By Kendall Sommers, III Form
Introduction from the Poet:
I enjoy writing poetry because using words creatively is an art form that acts as an outlet for me. Depicting my emotions with strings of words allows me to be more in tune to my inner self and helps me to explore different forms of expression. I am often inspired when reading my poems over again. I thoroughly enjoy seeing myself grow emotionally as a writer and as a person. The fact that there truly is always room for improvement in writing is fascinating for me. This understanding of poetry is what drives me to keep pouring myself into these pages. In addition, I also explore poetry by reading the works of other people, whether these are poems in books or magazines or the portfolios that my friends have me read over. I learn something from every line I read, and I am inspired by how open and unique every word and every writer is. I especially love the creative genre in which I write: free verse. I choose to write in a narrative tone because it allows for the story I always have to shine through. Some of my stories are emotional, some are funny, and some are seemingly meaningless, but I use all of them as a method of exploring my thoughts and seeing how they appear to other people as text.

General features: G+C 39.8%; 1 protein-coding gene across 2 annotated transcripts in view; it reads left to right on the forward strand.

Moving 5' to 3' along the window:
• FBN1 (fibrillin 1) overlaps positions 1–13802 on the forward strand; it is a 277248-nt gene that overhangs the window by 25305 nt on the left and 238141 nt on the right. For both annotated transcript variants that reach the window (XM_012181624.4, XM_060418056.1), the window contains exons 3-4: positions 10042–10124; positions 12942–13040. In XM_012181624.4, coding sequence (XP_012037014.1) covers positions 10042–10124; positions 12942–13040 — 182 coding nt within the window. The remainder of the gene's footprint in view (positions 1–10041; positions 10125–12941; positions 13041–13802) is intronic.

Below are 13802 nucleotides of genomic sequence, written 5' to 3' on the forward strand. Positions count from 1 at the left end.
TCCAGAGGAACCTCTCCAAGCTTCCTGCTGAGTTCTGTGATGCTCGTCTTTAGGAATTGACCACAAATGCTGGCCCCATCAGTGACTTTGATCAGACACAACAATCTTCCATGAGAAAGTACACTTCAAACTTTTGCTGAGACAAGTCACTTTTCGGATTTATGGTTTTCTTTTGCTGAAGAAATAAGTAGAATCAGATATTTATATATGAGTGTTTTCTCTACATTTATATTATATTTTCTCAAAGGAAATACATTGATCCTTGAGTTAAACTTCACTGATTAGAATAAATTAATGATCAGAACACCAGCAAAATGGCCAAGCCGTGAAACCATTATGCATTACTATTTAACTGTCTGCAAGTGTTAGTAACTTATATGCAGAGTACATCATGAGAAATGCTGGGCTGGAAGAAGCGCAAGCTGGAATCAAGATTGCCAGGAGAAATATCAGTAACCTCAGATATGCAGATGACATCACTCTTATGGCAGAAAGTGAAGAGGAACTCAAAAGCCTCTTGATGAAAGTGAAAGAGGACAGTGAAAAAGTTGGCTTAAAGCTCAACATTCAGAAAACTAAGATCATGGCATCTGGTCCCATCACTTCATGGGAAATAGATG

Below are some of my poems with explanations of how I crafted them. (more…)
By Grant Gattuso and Frank Hua, VI Form
CAR T Cell–Giving Cancer Patients New Hope
This past summer we had the opportunity to work in a cancer research lab in Seattle for four weeks— a very unique experience, especially for high schoolers. We worked in Dr. Michael Jensen’s ‘82 lab in the Ben Towne Center For Childhood Cancer Research, which is affiliated with Seattle Children’s Hospital. The lab focuses on CAR T Cell, a immunotherapy that gives cancer patients a new hope. (more…)
By Jiwon Choi, VI Form
Vonnegut’s Cat’s Cradle: Thoughts on Science, Ethics, and Being Human